Pipe to Soil Potential
Pipe to Soil Potential measurements are important for assessing the performance of cathodic protection (CP) systems and detection of certain types of anomalous conditions along underground, coated pipelines. Impressed current cathodic protection uses an electrical current that is introduced into the pipeline to suppress nodic activity and arrest or minimize corrosion activity. Another method of protection connects the metal to be protected (pipeline) to a more easily corroded ‘sacrificial anode’ such as magnesium (mag bag) or zinc to act as the anode. The sacrificial anode then corrodes instead of the protected metal.
Applications for Pipe to Soil Potential:
Measures Cathodic Protection (CP) potential in an area
Detects any problems with CP so client can make alteration
Here are some advantages of Pipe to Soil Potential:
Pipe to Soil Potential is an established method for measuring cathodic protection.
Measurements of structure to soil are helpful in location of possible corrosive areas in a metallic structure such as the pipeline. The corrosive areas are indicators of current flowing from the structure to the soil.
Provides useful data helping client determine the corrosivity of the pipeline in that areas.
Soil resistivity is measuring the conductivity of the soil around the pipeline. The soil resistivity is a critical factor to pipe to soil potential. With cathodic protection, you are introducing an electrical current between the pipe and the soil so the soil resistivity measures how much the soil resists the flow of electricity. When designing an extensive grounding system, it is advisable to locate the area of lowest soil resistivity in order to achieve the most economical grounding installation. Typically, the lower the resistivity the higher the corrosivity.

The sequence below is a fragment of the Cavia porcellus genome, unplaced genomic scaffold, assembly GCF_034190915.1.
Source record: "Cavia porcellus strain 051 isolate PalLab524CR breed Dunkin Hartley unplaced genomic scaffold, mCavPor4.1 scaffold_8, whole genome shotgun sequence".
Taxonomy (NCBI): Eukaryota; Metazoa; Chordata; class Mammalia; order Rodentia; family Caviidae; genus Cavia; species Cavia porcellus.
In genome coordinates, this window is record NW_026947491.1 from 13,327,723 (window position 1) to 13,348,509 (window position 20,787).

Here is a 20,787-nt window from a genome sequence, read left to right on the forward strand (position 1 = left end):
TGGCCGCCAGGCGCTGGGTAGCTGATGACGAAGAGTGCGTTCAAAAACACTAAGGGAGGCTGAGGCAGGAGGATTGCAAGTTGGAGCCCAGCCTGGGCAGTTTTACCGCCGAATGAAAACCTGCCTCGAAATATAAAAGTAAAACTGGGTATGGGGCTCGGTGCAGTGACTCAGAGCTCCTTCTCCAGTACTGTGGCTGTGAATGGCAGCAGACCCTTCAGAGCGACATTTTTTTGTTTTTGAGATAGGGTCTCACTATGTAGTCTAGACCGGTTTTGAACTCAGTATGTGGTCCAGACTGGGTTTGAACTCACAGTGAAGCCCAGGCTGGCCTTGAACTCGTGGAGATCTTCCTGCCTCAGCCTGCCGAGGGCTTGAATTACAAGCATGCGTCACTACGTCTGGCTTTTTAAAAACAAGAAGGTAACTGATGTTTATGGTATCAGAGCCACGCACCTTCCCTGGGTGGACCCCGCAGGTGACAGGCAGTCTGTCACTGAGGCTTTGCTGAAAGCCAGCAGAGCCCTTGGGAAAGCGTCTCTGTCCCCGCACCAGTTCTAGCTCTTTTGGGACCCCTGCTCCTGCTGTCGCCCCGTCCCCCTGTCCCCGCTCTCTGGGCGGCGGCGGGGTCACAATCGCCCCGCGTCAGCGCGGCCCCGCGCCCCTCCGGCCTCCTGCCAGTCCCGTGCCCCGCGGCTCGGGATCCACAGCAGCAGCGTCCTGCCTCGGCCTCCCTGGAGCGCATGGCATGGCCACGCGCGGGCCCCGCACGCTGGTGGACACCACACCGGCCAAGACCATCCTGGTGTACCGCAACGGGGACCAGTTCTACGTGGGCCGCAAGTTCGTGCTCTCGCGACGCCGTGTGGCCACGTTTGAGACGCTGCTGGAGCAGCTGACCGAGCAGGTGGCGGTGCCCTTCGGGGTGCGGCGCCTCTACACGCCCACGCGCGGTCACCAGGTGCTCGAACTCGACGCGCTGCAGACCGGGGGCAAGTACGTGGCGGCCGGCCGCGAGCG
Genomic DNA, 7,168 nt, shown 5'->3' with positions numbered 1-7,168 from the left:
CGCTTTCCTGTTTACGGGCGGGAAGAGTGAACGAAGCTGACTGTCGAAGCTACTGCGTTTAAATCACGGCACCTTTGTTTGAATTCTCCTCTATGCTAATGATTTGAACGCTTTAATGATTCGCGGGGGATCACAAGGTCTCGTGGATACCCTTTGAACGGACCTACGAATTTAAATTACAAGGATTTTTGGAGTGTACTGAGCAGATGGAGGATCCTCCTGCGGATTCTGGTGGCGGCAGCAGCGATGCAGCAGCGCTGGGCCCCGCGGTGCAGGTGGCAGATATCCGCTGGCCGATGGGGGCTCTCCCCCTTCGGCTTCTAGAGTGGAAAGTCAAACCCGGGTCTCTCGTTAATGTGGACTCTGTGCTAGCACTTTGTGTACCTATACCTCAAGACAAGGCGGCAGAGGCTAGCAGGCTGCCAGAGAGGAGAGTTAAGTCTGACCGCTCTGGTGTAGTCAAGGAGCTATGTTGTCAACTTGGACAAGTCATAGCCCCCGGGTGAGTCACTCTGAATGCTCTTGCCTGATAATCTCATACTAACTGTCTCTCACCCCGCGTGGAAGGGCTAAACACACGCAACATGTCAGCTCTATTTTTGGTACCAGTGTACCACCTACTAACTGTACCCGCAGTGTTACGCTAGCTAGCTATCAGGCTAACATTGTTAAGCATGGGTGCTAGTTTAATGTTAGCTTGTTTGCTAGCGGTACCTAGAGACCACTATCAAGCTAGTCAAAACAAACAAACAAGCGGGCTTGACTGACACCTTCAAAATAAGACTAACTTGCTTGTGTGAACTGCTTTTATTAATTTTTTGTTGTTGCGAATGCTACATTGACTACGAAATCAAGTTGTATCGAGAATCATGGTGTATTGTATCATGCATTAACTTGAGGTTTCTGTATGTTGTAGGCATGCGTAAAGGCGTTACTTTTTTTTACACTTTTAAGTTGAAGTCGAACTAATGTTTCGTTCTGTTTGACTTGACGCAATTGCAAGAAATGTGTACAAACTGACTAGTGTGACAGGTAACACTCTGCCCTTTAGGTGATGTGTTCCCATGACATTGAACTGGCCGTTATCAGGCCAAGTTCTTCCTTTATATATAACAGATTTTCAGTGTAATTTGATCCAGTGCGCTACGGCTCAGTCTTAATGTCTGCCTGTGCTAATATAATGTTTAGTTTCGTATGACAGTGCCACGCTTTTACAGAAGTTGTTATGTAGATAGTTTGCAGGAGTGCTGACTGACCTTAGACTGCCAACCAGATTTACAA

Field soil resistivity measurements are taken with a specially designed probe that is inserted into the ground near the underground pipeline. The soil resistivity helps clients make any adjustments needed to protect the pipelines.
Moisture Content affects soil resistivity
The moisture content in the soil is a large factor in soil corrosivity along with other variables. Water is considered one of the major elements needed for the process of electrochemical corrosion, along with other components such as metal and oxygen. Essentially, if the soil is totally dry, corrosion won’t happen. According to various studies, higher moisture content can reduce the soil resistivity, which can in turn increase the potential for corrosion. However, when the soil has reached its saturation point, extra moisture will have little or no effect on the resistivity.
Applications for Soil Resistivity:
Measures the conductivity of the soil
Determines soil resistivity so cathodic protection can be adjusted as needed
Soil pH is the measure of the acidity or alkalinity of the soil. Soil pH can range from between 2.5 and 10. Corrosion potential, premature pitting in steel and metallic structures is increased when the pH level reaches 5 or below. A pH of 7, or neutral, is favorable because it can minimize the possibility of damage due to corrosion. Rainfall affects soil pH.
Like soil resistivity, soil pH measurements are taken with a specially designed probe that is inserted into the ground near the underground pipeline. Soil pH and resistivity affect cathodic protection.
Applications for Soil pH:
Measures the soil pH
By determining soil pH and soil resistivity, the client can alter cathodic protection if needed
Entrapped Water pH
Entrapped Water pH is the measure of alkalinity in water that has become entrapped beneath disbonded coating. Alkalinity is a measure of the capacity of the water to resist a change in pH that would tend to make the water more acidic. In order to determine the corrosiveness of water, one needs the measurement of both the alkalinity and pH.
In general, water with a pH < 6.5 could be acidic, soft, and corrosive. Acidic water could contain metal ions such as iron, manganese, copper, lead, and zinc. In other words, acidic water contains elevated levels of toxic metals. Acidic water can trigger early damage to metal piping.
Entrapped water pH is determined by inserting a litmus strip into the water to determine the pH. This information is one more piece of data to help pipeline companies take necessary precautions to keep pipelines safe.
A coating inspection is a basic visual inspection performed by highly trained technicians. This is an important inspection that should be performed every time the pipeline is exposed. During the visual inspection, the technician records the condition of the coating or wrap noting features like: disbonded areas, blisters, discoloration, wrinkled, missing, torn, etc. are paramount and recorded when assessing coating condition. Pipeline coatings work in concert with cathodic protection and are the first line of defense against external damage.